Back in 2009, Lutheran Outdoor Ministries in Ohio began offering an annual retreat for youth and family ministry professionals. The Renew! Youth & Family Ministers Retreat is held annually in the fall as an opportunity for colleagues to gather for education, renewal, and connection.
The community of colleagues I have gotten to know over the past seven years of attending this retreat has been incredibly valuable to my career in youth ministry. In fact, when I was job searching after seminary, it was this community that encouraged me to apply for the job opening at Epiphany Lutheran Church. This community provided the voice of discernment that led me to this place and this community of faith.
This year’s retreat was different for me.
It was hard. Really hard.
It was my first time away overnight without Scott since losing Alexander.
It fell on the first major holiday that we were living through without Alexander.
It was so hard to be away from Scott and from home and from friends and from the rhythms of life that have started to establish themselves in our “new” normal over the past month or so.
There were at least three occasions in the 48 hours I was at camp that I seriously considered just packing up my stuff and heading back home.
After a long and quiet drive up to camp, I walked in just a little late on Monday afternoon for registration, because I had spent so long getting ready at home and debating even then whether I even wanted to go this year. I walked into a quiet room full of some familiar faces, but also a number of unfamiliar faces. People I was excited to see. People who I didn’t feel ready to see again. It was uncomfortable.
We went through introductions and the usual beginning-of-retreat stuff. We were asked to share our names, church contexts and positions, as well as what it was that brought us to the Renew Retreat this year.
Hi, I’m Erin Haligowski. I’m the Director of Youth & Family Ministries at Epiphany Lutheran Church in Dayton. This year, I’m here for renewal. Naps. Solitude. Renewal.
In the past I’ve led music. I’ve taught and led workshop sessions. I’ve been on the leadership and planning team for the retreat. This year, it took everything in me to just be there.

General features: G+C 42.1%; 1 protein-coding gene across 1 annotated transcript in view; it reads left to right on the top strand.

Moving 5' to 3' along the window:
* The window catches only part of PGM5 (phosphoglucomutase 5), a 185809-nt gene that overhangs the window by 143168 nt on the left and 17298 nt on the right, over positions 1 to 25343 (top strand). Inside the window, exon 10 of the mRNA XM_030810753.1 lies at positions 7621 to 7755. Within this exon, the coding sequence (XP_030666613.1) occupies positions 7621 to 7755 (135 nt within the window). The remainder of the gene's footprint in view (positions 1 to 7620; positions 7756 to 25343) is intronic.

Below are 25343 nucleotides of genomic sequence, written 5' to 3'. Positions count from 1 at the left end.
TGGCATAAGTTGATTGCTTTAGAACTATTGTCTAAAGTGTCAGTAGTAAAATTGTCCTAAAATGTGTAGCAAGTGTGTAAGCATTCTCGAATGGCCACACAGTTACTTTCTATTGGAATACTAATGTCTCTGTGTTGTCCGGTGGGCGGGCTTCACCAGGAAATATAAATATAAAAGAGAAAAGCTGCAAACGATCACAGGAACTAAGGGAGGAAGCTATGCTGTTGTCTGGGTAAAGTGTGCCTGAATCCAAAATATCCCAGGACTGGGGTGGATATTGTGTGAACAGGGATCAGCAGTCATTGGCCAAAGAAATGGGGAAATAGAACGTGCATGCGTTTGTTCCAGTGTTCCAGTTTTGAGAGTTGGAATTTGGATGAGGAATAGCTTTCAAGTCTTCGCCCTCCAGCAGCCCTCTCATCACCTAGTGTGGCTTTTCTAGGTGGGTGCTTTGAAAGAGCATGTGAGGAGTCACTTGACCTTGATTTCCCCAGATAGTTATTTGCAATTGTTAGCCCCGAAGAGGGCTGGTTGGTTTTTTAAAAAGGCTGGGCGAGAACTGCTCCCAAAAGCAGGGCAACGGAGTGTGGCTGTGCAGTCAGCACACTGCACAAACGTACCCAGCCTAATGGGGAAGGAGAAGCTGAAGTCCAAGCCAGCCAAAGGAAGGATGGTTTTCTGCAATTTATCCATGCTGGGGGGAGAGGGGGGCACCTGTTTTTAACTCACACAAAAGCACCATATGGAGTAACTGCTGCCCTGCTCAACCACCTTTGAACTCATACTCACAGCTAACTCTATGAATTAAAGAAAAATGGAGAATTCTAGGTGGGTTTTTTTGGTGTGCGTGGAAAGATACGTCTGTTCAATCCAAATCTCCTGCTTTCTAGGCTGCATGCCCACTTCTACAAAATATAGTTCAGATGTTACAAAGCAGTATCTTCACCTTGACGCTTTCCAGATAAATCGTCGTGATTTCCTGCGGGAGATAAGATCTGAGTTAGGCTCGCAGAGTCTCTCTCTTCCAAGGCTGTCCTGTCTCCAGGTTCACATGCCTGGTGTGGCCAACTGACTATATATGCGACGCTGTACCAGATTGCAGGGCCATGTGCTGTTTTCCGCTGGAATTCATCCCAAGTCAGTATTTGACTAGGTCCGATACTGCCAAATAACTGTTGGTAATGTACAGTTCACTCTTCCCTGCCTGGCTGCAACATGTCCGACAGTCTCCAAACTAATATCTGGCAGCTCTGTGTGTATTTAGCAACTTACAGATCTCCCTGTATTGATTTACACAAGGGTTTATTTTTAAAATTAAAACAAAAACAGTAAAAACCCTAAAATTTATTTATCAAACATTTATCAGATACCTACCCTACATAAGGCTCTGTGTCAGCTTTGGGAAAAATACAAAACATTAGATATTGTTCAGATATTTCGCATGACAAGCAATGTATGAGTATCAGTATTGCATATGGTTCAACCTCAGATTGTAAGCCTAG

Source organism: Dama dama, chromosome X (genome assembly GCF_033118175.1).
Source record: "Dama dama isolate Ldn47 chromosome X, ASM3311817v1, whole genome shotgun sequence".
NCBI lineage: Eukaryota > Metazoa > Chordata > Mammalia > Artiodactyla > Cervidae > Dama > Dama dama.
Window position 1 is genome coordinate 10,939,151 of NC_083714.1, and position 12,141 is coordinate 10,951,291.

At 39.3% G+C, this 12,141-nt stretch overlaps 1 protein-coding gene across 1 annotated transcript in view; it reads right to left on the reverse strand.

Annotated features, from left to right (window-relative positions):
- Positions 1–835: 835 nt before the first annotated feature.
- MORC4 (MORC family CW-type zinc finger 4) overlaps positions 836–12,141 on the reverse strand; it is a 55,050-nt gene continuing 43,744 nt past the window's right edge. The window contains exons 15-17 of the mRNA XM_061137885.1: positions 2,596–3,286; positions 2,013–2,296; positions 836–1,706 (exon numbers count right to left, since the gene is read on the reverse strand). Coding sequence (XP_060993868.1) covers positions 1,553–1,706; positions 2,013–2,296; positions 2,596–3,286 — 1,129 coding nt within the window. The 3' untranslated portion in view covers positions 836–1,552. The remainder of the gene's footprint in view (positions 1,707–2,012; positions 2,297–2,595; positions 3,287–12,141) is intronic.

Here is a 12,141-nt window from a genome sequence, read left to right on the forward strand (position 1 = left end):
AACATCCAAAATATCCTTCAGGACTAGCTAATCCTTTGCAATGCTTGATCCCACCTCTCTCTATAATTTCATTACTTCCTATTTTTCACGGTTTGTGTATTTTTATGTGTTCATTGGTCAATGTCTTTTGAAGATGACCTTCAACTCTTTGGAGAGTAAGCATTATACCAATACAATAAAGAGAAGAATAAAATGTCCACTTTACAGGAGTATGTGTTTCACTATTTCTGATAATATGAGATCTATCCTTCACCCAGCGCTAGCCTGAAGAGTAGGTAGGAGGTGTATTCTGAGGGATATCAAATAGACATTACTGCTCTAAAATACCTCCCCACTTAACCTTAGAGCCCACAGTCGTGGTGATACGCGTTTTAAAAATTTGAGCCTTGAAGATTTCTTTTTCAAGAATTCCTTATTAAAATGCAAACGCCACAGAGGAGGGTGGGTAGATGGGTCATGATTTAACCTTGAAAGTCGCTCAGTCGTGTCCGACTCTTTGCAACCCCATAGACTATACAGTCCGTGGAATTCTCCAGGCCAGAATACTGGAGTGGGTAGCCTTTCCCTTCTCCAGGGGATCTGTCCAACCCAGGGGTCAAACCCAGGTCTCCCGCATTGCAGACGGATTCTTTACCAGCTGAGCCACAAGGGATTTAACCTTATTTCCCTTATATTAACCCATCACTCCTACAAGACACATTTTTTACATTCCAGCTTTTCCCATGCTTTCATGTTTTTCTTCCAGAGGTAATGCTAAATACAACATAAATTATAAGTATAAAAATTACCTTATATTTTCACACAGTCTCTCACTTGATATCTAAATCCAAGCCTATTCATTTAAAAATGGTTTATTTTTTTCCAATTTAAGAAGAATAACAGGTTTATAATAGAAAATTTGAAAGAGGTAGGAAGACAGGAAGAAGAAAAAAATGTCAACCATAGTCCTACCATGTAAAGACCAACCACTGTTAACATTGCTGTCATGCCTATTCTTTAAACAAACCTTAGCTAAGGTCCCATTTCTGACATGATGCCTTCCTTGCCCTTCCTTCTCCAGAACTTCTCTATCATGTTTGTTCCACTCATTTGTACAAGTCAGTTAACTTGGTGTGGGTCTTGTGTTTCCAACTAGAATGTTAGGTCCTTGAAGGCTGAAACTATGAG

I wrote yesterday about the guilt I felt over being away from home on Halloween. Monday night was terrible. I cried. I contemplated loading up the car and driving home. I got into bed much earlier than I normally do at the retreat.
I texted a friend. I want to come home. It feels like I shouldn’t be here. This is so hard. My friend reminded me of all the truth that I so needed to hear: “Remember, it’s the hard stuff that gets you to the good stuff… You are brave… You are doing the next right thing… You’re there where you’re supposed to be… Hour by hour…”
So I stayed. I slept in Tuesday morning. I skipped breakfast and stayed in bed until 10:00am. Then, I skipped the morning session. I stayed back in the lodge and picked up a favorite book to reread. I texted with Scott and cried again about missing Halloween. I read some more. I sat in the quiet. I spent some time chatting and catching up with a colleague in ministry who had also skipped the morning sessions. I got to talk about Alexander and about our support network and about how hard it was for me to be there. To just. be. there.
This year I had to take very seriously the “do what you need to do” part of the Renew Retreat. I skipped sessions. I napped. I hammocked. I spent time just sitting with a few close friends from the community.
I didn’t lead. I didn’t play guitar. I didn’t pour out lots of knowledge and tips and tricks for youth ministry from my experience. I didn’t share a lot about what we’ve been doing right and wrong and the challenges and joys of youth ministry at Epiphany. I didn’t reach out to connect with the new people at the retreat. I just didn’t have the emotional, mental, or physical capacity to do any of those things.
I was there for renewal. For rest. For a little bit of respite.
And, it turns out, I was also there to grieve.
Last night for our vespers, we did a candle lighting along with a liturgy of grief and hope written by our synod youth and family ministry coach and his wife after some colleagues asked recently how they could best support Scott and I in our grief. Here are some pieces of that liturgy: